The author has asked that we publish this article anonymously for the sake of her work in an interdenominational ministry.
Working in an interdenominational ministry setting is a saving grace when I am frustrated by the church’s politics, favoritism, and doctrinal stubbornness. I love working in ministries where churches unite, putting differences aside, to serve a community. It is such a beautiful picture of Christ’s vision for service and unity in the body.
These settings are also usually a safe place for me to serve as a female egalitarian. In this setting, I can be reasonably confident that I will not receive a hurtful lecture on complementarian doctrine, because those serving with me are aware they are in an interdenominational setting. We all take care to stay on common ground for the sake of the ministry.
However, as an egalitarian woman, I still face many triggers.
I am painfully aware that many of the brothers I serve with believe I belong in my “place,” serving according to gender roles. They don’t have to say a word. I know based on their denominational affiliation and their professed contentment with the current state of their denomination.
I don’t wish to paint my male co-workers as cold-hearted. In fact, most of them are absolutely in love with God and actually believe this “place” or role is best for women. They truly think it is a nice place to be, a good role to play. Because of that, it’s likely hard for them to imagine the pain of being a woman with a hunger to lead and teach. This bias is evident in several subtle ways.
First off, male pastors are never addressed by their first name without the title “pastor.” I’ve always wondered how they would address a female pastor serving alongside them. Would they refrain from using the title since it is controversial to them? I wonder if my male coworkers would put doctrinal differences aside and honor a woman pastor the same way they honor male pastors.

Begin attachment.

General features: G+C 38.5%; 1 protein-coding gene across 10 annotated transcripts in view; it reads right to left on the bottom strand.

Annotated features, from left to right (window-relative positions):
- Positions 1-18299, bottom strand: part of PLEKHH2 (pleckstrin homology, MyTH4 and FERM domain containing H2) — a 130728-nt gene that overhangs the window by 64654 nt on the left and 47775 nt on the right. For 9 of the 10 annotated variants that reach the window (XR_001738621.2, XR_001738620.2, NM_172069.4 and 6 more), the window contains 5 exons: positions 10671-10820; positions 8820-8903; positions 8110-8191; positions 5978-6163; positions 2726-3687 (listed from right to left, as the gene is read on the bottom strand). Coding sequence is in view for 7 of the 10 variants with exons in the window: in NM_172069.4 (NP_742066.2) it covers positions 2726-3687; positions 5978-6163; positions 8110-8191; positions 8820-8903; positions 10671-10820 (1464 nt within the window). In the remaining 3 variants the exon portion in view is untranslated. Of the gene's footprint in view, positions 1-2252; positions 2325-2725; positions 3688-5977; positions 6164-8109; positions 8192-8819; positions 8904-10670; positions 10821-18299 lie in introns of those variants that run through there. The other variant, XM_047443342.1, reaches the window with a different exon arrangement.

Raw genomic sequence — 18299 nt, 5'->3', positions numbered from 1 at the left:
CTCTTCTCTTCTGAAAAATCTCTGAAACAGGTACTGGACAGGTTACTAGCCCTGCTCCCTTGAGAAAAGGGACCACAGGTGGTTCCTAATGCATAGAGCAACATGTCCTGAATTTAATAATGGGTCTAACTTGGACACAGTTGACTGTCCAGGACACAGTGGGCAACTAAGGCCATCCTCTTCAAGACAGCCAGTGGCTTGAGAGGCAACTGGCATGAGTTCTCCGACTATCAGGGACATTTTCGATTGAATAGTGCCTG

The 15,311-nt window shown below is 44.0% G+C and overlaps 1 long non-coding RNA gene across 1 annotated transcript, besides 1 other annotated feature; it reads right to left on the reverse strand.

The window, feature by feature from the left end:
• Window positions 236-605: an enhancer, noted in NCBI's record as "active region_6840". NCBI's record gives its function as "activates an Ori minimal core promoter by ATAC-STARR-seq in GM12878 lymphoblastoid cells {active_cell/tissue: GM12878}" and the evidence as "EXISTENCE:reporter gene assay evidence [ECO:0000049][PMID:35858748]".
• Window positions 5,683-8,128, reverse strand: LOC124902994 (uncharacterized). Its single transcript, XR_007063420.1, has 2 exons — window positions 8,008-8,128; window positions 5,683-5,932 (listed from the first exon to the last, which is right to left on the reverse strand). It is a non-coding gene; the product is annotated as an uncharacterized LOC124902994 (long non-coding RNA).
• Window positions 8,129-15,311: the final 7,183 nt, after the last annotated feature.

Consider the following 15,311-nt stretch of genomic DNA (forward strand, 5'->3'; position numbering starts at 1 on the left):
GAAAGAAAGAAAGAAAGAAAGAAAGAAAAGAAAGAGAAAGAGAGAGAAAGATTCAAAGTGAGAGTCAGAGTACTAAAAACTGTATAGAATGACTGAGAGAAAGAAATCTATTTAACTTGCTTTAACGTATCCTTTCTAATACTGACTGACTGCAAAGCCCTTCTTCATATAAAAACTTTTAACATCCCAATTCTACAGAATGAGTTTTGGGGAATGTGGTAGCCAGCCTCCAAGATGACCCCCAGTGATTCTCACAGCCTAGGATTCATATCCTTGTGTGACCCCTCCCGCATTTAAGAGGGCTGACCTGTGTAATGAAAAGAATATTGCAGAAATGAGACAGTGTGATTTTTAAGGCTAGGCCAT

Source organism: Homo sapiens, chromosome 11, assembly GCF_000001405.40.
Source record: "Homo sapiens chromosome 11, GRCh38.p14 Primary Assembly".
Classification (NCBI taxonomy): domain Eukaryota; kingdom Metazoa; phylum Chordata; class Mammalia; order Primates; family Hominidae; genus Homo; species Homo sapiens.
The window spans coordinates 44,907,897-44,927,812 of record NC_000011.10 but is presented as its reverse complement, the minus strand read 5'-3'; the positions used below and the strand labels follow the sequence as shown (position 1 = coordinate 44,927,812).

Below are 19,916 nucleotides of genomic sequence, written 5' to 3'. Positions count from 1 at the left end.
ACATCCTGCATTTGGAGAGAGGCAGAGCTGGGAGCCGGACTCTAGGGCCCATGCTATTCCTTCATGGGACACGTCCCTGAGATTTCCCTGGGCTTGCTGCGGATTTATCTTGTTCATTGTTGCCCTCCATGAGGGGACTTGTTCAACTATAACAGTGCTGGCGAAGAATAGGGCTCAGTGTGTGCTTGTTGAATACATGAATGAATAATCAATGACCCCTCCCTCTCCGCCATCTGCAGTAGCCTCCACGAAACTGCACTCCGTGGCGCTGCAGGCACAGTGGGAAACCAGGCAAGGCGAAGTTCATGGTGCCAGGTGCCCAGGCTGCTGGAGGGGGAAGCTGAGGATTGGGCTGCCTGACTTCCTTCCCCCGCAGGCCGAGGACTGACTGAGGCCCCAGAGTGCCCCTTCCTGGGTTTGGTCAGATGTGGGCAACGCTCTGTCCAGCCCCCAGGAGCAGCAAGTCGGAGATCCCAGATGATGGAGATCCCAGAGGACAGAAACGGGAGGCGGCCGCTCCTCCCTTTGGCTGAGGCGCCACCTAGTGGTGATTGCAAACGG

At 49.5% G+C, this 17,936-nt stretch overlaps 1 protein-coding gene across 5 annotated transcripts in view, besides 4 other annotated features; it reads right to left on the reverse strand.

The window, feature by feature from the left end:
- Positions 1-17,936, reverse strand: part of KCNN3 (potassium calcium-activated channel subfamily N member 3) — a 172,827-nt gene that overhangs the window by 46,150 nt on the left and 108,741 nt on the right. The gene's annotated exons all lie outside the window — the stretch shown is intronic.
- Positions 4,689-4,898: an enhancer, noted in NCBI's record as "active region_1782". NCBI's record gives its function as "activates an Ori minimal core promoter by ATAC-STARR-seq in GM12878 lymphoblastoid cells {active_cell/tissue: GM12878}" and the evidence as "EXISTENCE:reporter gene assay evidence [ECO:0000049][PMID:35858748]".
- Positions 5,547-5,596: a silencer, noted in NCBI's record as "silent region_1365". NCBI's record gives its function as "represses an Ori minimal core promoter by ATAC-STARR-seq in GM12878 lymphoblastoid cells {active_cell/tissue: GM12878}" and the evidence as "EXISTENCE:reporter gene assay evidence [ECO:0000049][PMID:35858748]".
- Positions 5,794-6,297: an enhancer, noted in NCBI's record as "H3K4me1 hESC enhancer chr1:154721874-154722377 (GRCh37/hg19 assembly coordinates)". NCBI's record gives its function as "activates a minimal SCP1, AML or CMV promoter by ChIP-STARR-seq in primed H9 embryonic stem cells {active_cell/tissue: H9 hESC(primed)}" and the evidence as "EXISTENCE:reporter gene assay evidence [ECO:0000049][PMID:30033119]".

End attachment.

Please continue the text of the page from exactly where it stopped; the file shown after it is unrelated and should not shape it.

And even when there are no female pastors present, these greetings are painful to hear. I suspect that many who assign this title of honor to men would never afford such a status to any female, even if she had studied just as hard and was every bit as competent and gifted as a man. And sadder still, I suspect she would not be granted the title even if she did the same exact work in an unofficial capacity.
I believe that complementarianism is sugar-coated oppression of women. Many women’s gifts go unrecognized and unrealized under the guise of “complementarity” and women who serve, lead, and teach, particularly those who do so in unofficial capacities, are never given places of authority in the church.
It is true that believers should not seek places of honor for ourselves, but by the same token, we are to honor the leaders among us, as stated in 1 Thessalonians 5:12: “Dear brothers and sisters, honor those who are your leaders in the Lord’s work. They work hard among you and give you spiritual guidance.”
When we fail to recognize the authority, work, and service of female teachers and preachers, we fail to live out the Scriptural mandate to honor all “leaders in the Lord’s work.” Half of the church has never been honored for their service as leaders, even though they have served unofficially as theologians and teachers of men and women since the dawn of the church.
Often, in all but name, women are pastors.
Is it any wonder that women often feel less than in the church? There’s a whole category of gifts they’re not allowed to exercise, made all the worse by the fact that they already lead ministries that God has clearly blessed.
I believe that if Christian men truly understood how fortunate they are to be male in a patriarchal world, thus enabling them to freely and fully pursue their gifts, they might take a closer look at Scripture concerning women in leadership. I am convinced that some proponents of complementarianism would revisit their position on women in ministry if they really thought about how painful it is for women to deny their gifts because of their anatomy.